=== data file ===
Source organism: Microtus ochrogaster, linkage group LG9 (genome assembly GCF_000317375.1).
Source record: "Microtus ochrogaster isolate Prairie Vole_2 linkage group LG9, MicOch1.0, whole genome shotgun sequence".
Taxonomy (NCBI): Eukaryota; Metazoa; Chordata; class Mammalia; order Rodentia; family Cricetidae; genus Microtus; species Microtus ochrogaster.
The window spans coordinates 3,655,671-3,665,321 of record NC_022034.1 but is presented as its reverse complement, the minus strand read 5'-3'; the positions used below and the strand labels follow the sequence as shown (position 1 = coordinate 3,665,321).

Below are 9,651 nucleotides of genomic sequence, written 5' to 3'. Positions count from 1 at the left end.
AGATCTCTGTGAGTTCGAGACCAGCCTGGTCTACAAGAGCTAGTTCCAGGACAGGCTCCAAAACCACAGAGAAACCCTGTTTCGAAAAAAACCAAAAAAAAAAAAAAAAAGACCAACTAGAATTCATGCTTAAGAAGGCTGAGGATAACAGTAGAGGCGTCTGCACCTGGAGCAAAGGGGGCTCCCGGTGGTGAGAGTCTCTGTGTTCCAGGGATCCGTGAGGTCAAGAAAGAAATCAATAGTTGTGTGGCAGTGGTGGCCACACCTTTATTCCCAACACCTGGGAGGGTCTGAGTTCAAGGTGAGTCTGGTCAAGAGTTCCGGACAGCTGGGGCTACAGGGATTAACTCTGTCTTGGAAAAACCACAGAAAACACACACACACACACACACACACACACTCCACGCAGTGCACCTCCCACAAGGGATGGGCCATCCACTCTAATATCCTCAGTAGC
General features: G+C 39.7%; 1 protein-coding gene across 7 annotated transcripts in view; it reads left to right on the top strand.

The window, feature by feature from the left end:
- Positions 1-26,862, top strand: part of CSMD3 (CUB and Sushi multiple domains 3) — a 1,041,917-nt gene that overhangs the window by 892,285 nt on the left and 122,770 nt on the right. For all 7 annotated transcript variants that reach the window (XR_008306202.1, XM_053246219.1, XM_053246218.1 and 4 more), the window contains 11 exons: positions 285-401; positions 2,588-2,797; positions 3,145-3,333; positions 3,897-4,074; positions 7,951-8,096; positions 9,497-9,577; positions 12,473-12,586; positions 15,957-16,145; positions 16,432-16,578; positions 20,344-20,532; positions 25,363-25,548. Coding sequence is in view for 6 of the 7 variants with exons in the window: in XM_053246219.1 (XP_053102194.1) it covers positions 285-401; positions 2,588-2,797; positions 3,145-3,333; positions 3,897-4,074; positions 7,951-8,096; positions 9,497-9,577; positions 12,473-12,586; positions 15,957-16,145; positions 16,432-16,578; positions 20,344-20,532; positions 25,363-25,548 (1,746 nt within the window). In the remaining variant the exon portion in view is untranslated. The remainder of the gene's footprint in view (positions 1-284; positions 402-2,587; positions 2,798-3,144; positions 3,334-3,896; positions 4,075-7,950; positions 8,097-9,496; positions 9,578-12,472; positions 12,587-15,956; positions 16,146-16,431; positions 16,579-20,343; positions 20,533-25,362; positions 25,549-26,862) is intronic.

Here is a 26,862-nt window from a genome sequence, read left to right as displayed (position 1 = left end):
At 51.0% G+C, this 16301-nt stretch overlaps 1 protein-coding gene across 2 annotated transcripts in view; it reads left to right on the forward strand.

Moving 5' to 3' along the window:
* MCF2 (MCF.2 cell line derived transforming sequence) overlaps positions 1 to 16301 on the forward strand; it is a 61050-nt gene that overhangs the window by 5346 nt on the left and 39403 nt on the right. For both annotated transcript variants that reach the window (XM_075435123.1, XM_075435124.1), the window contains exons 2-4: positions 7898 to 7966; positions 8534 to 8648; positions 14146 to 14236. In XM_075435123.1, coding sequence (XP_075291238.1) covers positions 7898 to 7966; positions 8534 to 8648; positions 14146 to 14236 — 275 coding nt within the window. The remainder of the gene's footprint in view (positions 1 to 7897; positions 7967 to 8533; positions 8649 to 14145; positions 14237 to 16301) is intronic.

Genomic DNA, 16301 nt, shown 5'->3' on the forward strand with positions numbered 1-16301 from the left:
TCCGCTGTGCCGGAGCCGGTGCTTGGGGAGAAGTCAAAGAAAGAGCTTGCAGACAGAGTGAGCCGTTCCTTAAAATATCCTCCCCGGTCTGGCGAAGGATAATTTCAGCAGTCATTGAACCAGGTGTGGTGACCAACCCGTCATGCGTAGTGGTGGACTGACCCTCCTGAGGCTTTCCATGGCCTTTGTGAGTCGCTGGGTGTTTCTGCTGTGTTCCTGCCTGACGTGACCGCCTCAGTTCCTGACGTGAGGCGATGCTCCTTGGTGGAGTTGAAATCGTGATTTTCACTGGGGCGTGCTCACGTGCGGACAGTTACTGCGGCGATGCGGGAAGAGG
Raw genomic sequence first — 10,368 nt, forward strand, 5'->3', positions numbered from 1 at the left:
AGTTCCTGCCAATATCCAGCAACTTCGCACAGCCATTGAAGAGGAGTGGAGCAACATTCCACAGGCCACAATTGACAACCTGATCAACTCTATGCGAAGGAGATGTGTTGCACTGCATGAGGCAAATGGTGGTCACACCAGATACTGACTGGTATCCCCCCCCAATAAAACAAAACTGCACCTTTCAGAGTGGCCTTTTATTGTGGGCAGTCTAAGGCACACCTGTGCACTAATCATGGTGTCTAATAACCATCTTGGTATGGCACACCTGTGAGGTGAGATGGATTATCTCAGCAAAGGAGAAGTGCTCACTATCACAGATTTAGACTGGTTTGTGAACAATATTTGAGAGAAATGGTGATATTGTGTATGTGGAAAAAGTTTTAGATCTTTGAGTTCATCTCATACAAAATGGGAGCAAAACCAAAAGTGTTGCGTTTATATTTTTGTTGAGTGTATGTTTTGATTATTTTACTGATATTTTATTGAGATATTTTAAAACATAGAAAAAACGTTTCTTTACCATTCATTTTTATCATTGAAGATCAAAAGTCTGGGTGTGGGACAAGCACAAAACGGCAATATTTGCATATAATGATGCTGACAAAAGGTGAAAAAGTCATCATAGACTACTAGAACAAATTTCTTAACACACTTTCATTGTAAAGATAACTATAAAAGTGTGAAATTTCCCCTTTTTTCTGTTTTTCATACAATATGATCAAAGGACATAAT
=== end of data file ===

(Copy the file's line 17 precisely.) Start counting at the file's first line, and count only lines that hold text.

AGTTCCTGCCAATATCCAGCAACTTCGCACAGCCATTGAAGAGGAGTGGAGCAACATTCCACAGGCCACAATTGACAACCTGATCAACTCTATGCGAAGGAGATGTGTTGCACTGCATGAGGCAAATGGTGGTCACACCAGATACTGACTGGTATCCCCCCCCAATAAAACAAAACTGCACCTTTCAGAGTGGCCTTTTATTGTGGGCAGTCTAAGGCACACCTGTGCACTAATCATGGTGTCTAATAACCATCTTGGTATGGCACACCTGTGAGGTGAGATGGATTATCTCAGCAAAGGAGAAGTGCTCACTATCACAGATTTAGACTGGTTTGTGAACAATATTTGAGAGAAATGGTGATATTGTGTATGTGGAAAAAGTTTTAGATCTTTGAGTTCATCTCATACAAAATGGGAGCAAAACCAAAAGTGTTGCGTTTATATTTTTGTTGAGTGTATGTTTTGATTATTTTACTGATATTTTATTGAGATATTTTAAAACATAGAAAAAACGTTTCTTTACCATTCATTTTTATCATTGAAGATCAAAAGTCTGGGTGTGGGACAAGCACAAAACGGCAATATTTGCATATAATGATGCTGACAAAAGGTGAAAAAGTCATCATAGACTACTAGAACAAATTTCTTAACACACTTTCATTGTAAAGATAACTATAAAAGTGTGAAATTTCCCCTTTTTTCTGTTTTTCATACAATATGATCAAAGGACATAAT